Does your organization have a first aid kit hanging on the wall? It sits there silently like a dutiful soldier, ready and waiting for any emergency. But with winter on its way, you may be surprised at how often that first aid kit can be called into service during the coldest months of the year.
Winter weather can easily compromise employee safety, whether the workplace is outdoors or in an office. It is important to keep first aid kits well stocked with winter safety essentials. Before you start planning your holiday office party, let’s look at your first aid kit and what we can do to “winterize” it.
OSHA has established a list of required first aid supplies for the workplace. Depending on the business and specifics of the environment, there are different first aid requirements. Employers are responsible for keeping the first aid kit stocked and up to date with the necessary supplies needed. They include:
- Band-aids, Elastic Bandages/Adhesive Tape, Sterile Gauze Pads/Rolls and Large Pressure Bandages in different shapes and sizes of bandages for possible falls, cuts, and scrapes. The opening of cracked, chapped winter skin can precipitate the need for a band-aid or a fall on the ice can merit more serious first aid treatment.
- Non-Latex Gloves, Antiseptic wipes, Peroxide and Alcohol and Triple Antibiotic Ointment will help keep those helping tend a wound safe, and also help the wound heal more quickly. Protect skin from contamination.
- Eye Pads and Eye Wash can help tend weather-related discomforts on the way into work.
- Tongue Depressors can be used to check throat irritations during winter flu season or be used as splints for possible weather-related injuries.
- CPR Shields can protect users from bodily fluids when CPR is essential. In winter, shoveling and overexertion in the cold can lead to cardiac arrest and the need for onsite CPR. Total Fire & Safety can help with employee training in this area.
- Triangular Bandages can be onsite in the event of the need for a sling or tourniquet. Falls on ice or minor accidents may require such dressings.
- Cold Packs: Instant cold packs help with sprains, fractures, burns, etc.… common injuries associated with falls, accidents, or overheating.
- Thermometer: Determines body temperatures. The flu and other winter maladies can be contagious! Detecting an above normal temperature in an employee can prevent an outbreak that can take down a workplace.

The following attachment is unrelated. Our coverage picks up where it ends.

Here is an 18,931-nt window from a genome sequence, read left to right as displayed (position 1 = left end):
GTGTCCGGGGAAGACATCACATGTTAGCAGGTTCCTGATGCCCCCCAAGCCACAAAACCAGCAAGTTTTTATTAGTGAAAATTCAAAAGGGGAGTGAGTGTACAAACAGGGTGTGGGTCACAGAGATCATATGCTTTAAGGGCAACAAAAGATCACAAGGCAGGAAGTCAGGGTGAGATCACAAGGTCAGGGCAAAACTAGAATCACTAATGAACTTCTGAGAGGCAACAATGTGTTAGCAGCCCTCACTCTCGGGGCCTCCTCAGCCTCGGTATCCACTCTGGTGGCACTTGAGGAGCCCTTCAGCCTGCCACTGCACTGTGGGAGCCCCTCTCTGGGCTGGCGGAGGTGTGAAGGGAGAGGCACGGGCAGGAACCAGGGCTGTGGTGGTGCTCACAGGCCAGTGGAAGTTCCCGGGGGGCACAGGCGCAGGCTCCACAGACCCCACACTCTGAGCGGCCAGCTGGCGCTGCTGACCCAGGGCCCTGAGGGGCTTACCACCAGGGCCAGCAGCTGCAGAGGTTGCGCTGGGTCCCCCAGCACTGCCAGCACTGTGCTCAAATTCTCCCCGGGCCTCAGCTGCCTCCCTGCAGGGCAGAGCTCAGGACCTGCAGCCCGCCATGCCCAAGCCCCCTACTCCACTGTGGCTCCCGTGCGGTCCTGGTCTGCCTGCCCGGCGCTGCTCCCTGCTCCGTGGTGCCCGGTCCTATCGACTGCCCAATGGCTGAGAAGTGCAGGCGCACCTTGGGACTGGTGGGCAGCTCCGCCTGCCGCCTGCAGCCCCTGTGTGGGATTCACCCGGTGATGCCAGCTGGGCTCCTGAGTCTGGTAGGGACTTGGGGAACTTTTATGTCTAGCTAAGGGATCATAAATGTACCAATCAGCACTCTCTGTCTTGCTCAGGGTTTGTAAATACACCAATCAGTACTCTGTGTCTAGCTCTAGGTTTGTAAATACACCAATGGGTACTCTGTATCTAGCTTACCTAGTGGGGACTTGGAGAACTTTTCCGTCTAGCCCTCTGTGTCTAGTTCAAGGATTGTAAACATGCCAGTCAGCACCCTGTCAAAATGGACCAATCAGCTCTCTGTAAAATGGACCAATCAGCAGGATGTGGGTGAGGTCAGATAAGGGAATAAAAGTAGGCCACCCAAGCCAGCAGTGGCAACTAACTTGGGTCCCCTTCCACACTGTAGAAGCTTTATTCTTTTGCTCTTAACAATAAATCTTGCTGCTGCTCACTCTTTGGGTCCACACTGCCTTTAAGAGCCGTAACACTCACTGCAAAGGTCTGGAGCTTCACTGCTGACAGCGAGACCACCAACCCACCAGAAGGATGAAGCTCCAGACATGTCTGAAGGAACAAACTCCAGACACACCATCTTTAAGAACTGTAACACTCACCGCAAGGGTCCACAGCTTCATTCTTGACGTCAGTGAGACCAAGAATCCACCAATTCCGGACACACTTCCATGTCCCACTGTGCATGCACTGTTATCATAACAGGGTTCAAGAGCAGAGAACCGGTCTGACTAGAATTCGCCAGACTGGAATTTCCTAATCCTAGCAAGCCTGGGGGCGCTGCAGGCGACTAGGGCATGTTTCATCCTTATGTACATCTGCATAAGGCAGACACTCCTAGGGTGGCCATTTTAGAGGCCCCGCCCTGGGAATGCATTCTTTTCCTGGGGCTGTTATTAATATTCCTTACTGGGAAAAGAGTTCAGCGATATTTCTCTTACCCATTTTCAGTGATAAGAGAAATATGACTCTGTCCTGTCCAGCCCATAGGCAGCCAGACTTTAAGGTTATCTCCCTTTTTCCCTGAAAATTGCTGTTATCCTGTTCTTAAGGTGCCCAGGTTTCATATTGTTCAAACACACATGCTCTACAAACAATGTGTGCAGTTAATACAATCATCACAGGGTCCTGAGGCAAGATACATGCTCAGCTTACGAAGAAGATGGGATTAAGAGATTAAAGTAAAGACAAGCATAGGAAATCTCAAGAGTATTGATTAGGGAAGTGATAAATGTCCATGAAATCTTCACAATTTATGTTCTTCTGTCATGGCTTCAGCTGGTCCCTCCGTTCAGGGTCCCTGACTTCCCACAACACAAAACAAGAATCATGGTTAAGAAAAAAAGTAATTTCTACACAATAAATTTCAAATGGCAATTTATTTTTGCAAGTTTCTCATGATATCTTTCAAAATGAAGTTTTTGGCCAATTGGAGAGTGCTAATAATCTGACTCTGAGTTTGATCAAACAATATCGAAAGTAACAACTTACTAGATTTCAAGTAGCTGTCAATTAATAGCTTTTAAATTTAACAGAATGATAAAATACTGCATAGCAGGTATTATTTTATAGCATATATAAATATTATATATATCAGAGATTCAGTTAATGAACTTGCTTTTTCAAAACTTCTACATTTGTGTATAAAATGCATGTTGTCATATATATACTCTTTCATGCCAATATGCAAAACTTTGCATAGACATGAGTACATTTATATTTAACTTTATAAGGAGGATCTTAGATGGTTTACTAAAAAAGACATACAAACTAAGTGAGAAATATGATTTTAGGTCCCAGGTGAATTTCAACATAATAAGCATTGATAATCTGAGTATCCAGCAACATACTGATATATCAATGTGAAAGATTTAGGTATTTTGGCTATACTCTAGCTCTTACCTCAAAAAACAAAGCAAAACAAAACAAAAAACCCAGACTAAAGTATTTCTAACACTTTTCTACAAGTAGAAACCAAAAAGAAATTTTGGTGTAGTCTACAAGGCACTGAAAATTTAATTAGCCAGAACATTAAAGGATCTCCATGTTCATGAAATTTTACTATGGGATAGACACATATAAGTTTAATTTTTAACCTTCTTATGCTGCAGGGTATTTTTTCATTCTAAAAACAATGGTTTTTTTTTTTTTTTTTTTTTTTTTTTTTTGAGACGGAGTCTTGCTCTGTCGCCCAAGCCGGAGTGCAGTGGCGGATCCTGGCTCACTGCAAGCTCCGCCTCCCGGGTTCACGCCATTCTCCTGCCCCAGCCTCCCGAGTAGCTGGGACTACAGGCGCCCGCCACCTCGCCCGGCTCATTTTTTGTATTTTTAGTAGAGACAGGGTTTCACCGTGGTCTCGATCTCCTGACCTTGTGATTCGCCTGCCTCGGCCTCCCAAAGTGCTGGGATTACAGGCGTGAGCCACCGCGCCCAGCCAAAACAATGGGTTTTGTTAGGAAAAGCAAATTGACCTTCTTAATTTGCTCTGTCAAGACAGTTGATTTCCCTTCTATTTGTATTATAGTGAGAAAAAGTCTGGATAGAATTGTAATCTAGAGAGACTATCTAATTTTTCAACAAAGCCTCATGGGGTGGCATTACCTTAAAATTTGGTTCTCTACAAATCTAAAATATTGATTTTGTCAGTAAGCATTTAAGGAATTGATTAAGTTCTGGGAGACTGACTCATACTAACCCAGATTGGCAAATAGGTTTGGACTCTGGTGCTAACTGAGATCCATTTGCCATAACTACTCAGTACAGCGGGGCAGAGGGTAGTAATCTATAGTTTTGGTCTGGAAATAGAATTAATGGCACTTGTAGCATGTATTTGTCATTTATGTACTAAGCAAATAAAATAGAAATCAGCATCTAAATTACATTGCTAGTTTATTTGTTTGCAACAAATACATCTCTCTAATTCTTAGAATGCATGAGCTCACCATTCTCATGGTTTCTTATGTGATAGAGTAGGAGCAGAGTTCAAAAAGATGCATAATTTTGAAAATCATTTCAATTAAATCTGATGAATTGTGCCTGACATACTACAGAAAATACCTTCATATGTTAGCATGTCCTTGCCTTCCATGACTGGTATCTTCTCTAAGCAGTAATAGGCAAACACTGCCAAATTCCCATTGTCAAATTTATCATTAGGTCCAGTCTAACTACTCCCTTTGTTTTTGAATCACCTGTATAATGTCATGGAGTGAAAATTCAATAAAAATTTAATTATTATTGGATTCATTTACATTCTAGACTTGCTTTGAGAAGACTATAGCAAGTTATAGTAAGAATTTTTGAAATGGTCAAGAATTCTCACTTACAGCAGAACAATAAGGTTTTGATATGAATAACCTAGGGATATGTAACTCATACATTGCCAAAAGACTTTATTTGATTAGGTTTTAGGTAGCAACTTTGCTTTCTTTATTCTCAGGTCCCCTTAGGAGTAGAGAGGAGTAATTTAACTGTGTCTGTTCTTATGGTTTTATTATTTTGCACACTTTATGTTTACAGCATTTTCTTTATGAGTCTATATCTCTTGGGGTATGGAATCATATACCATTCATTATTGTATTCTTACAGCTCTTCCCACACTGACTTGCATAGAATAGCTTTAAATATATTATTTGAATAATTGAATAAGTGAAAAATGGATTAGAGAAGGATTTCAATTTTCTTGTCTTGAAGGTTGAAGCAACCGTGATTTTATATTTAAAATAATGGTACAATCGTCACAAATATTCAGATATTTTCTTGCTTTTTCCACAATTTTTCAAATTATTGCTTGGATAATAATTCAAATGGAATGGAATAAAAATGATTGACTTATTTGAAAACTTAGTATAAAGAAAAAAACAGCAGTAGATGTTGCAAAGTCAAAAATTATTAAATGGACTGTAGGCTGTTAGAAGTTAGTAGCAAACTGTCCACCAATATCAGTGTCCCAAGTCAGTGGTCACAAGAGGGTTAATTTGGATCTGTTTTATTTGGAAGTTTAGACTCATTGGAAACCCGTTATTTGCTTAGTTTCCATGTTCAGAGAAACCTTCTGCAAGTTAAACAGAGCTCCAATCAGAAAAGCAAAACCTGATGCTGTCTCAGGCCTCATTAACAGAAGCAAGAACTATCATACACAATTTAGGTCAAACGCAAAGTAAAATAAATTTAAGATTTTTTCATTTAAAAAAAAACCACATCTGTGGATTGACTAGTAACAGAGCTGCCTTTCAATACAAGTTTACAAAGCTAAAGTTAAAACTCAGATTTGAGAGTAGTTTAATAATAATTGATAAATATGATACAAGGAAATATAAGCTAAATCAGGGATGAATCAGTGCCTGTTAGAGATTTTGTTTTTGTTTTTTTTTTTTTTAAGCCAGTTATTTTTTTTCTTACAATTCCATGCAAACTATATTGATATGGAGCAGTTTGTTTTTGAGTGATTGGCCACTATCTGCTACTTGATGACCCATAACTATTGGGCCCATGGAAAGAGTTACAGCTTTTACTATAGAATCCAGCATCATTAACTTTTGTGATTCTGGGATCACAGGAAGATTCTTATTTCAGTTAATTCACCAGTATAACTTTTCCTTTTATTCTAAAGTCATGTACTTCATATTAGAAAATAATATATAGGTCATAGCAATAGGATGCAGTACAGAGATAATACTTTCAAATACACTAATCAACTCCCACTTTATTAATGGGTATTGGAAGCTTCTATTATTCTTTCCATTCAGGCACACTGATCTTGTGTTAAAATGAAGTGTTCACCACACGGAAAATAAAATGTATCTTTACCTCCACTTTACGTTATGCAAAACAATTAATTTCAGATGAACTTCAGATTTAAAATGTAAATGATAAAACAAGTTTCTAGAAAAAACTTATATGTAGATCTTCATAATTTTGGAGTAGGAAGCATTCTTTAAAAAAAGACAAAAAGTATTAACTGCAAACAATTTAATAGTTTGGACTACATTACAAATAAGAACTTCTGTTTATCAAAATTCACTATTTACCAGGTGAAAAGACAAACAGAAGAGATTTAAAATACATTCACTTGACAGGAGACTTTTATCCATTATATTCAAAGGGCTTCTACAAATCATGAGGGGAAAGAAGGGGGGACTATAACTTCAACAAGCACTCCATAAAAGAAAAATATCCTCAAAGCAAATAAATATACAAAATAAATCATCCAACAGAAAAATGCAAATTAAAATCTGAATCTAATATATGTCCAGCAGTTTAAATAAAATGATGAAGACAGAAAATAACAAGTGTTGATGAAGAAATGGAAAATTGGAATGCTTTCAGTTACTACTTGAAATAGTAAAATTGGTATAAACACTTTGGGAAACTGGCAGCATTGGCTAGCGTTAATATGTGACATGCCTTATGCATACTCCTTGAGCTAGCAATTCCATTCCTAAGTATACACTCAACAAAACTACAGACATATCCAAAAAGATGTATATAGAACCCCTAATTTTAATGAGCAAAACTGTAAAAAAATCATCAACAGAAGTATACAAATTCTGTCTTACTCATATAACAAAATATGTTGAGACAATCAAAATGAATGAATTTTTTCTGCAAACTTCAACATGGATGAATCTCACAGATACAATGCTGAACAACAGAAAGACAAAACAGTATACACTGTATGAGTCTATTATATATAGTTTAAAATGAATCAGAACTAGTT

- Aspirin, Tylenol, or Motrin can help alleviate the symptoms of a cold.
- Penlight can be used to look in ears and throats for maladies, or even pupils for possible concussion victims.
- Antihistamine Tablets and Hydrocortisone to quell the allergies and dermatitis from the dry air, increased dust, and lack of fresh air during the winter months.
- Blankets to use in emergencies, such as frostbite, hypothermia, etc.
For any company, the first aid kit can be your first offense against the common winter injuries that employees can suffer en route or while at work:
Sprains and Broken Bones
Ice covered roadways, sidewalks, parking lots, and driveways put you at risk for a nasty fall which can result in a sprain or broken bone. If the injury is minor and does not require an immediate doctor’s care, delve into your first aid kit and treat the injury with RICE:
1. Rest the injured limb with crutches, a sling, or splint, or anything you can to keep from putting stress on it.
2. Ice the injured limb. Apply a cold pack to the area to prevent swelling.
3. Compress the injury by wrapping a bandage around it or use a sleeve.
4. Elevate the injured limb above the heart to reduce swelling.
In addition, offer the victim Tylenol, Aspirin, or Motrin for pain and swelling.
Frostbite occurs when skin cells and tissues freeze, damaging the skin walls. Most often it happens to fingers, toes, noses, cheeks, chin, ears, and the areas with most exposed skin. If frost bite should happen, remove the victim from the cold. Warm their hands by tucking them under the armpits. Cover the nose, ears, and face and remove any wet clothing. Once in warm shelter, place frostbitten areas under warm, not hot, water. Avoid direct heat. Treat pain with Tylenol, Aspirin, or Motrin from your first aid kit. If blisters or numbness continues, seek medical attention.
Hypothermia happens when the body’s internal temperature drops below 95 degrees. Call 911 immediately. A person’s breath can become shallow or they can stop breathing all together. If this happens, CPR must be administered using a CPR shield from your first aid kit. If CPR is not necessary, get the person away from the cold and wrap them in a blanket, also in your first aid kit. Apply a warm compress to the chest, neck, groin, and head.
Winter weather can be dangerous and serious injuries can occur, beyond what a first aid kit is capable to handle. Assess the situation and call 911, if needed, first.
Total Fire and Safety can help you keep your first aid kits stocked appropriately and provide on-site first aid training for employees. Be prepared for winter! Give us a call today! (630)960-5060.